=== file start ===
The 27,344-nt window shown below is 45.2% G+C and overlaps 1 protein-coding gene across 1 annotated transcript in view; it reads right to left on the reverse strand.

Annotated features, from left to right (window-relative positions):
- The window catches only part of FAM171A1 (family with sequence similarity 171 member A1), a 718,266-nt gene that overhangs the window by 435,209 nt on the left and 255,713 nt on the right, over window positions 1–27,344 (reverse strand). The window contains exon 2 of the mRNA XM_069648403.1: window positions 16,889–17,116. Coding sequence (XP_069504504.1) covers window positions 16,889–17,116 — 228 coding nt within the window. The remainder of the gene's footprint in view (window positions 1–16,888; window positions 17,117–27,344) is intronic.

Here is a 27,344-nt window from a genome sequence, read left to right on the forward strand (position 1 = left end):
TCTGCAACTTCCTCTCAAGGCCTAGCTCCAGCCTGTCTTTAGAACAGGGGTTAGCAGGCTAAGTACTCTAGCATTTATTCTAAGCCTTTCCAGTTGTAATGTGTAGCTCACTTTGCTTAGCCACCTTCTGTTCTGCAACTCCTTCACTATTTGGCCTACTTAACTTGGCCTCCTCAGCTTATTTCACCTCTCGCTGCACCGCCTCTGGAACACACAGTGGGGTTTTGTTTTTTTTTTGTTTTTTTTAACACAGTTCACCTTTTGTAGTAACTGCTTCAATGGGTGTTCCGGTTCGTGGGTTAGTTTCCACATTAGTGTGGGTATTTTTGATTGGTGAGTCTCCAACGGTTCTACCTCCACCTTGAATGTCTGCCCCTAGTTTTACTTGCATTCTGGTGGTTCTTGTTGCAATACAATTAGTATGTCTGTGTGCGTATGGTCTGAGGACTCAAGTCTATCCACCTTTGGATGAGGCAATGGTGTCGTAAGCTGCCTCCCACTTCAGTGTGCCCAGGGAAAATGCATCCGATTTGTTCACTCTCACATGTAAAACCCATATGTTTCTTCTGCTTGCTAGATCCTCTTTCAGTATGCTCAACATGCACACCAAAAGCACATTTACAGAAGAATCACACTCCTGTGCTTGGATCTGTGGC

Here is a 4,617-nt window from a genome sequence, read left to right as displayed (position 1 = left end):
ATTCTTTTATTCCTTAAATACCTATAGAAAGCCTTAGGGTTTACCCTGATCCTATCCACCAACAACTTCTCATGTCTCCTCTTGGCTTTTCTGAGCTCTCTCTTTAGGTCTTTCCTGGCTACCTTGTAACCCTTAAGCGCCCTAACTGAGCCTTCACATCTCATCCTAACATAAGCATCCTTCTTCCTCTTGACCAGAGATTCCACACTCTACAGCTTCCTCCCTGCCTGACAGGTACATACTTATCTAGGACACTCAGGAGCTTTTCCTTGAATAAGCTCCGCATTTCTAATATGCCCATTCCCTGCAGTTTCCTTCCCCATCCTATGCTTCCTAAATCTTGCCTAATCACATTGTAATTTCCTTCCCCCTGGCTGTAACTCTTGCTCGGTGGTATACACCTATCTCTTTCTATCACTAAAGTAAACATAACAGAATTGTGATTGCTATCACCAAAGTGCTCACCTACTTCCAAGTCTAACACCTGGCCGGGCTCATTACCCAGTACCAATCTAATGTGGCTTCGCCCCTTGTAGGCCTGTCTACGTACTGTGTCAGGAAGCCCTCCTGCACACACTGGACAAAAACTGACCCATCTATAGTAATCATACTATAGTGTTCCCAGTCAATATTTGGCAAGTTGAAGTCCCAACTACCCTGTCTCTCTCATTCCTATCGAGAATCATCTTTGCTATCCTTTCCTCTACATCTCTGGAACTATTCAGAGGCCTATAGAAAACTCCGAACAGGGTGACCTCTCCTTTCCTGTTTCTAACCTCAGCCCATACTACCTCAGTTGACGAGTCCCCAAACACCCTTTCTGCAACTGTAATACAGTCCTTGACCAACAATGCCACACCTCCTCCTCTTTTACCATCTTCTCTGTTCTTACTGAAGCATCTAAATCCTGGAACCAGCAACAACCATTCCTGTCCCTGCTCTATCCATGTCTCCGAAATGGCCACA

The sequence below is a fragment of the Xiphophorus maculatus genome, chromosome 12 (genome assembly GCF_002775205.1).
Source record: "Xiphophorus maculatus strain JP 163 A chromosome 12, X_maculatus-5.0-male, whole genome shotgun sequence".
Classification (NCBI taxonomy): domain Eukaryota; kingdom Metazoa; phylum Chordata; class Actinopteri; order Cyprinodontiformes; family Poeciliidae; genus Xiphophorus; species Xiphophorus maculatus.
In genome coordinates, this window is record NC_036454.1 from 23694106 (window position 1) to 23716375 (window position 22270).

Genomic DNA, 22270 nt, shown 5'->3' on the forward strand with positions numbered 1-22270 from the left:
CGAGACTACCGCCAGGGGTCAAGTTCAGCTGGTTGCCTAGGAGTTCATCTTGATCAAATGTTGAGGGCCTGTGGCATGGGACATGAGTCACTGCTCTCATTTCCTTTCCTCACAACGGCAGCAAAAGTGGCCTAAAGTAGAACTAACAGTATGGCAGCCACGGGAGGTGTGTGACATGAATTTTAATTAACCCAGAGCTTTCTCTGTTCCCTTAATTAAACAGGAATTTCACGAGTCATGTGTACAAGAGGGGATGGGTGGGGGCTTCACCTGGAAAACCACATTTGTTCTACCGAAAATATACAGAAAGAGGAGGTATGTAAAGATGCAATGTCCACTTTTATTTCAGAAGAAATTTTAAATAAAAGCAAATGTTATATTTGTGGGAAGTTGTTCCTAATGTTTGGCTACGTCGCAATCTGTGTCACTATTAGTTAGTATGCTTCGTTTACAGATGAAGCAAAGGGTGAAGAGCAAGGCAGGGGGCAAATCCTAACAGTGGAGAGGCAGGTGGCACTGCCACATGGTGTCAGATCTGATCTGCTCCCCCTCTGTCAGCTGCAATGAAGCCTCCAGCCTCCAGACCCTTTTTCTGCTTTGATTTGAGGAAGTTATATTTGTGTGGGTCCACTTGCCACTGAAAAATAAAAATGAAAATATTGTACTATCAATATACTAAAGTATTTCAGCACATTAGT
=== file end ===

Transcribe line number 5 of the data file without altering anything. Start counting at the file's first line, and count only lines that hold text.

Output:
TCTGCAACTTCCTCTCAAGGCCTAGCTCCAGCCTGTCTTTAGAACAGGGGTTAGCAGGCTAAGTACTCTAGCATTTATTCTAAGCCTTTCCAGTTGTAATGTGTAGCTCACTTTGCTTAGCCACCTTCTGTTCTGCAACTCCTTCACTATTTGGCCTACTTAACTTGGCCTCCTCAGCTTATTTCACCTCTCGCTGCACCGCCTCTGGAACACACAGTGGGGTTTTGTTTTTTTTTTGTTTTTTTTAACACAGTTCACCTTTTGTAGTAACTGCTTCAATGGGTGTTCCGGTTCGTGGGTTAGTTTCCACATTAGTGTGGGTATTTTTGATTGGTGAGTCTCCAACGGTTCTACCTCCACCTTGAATGTCTGCCCCTAGTTTTACTTGCATTCTGGTGGTTCTTGTTGCAATACAATTAGTATGTCTGTGTGCGTATGGTCTGAGGACTCAAGTCTATCCACCTTTGGATGAGGCAATGGTGTCGTAAGCTGCCTCCCACTTCAGTGTGCCCAGGGAAAATGCATCCGATTTGTTCACTCTCACATGTAAAACCCATATGTTTCTTCTGCTTGCTAGATCCTCTTTCAGTATGCTCAACATGCACACCAAAAGCACATTTACAGAAGAATCACACTCCTGTGCTTGGATCTGTGGC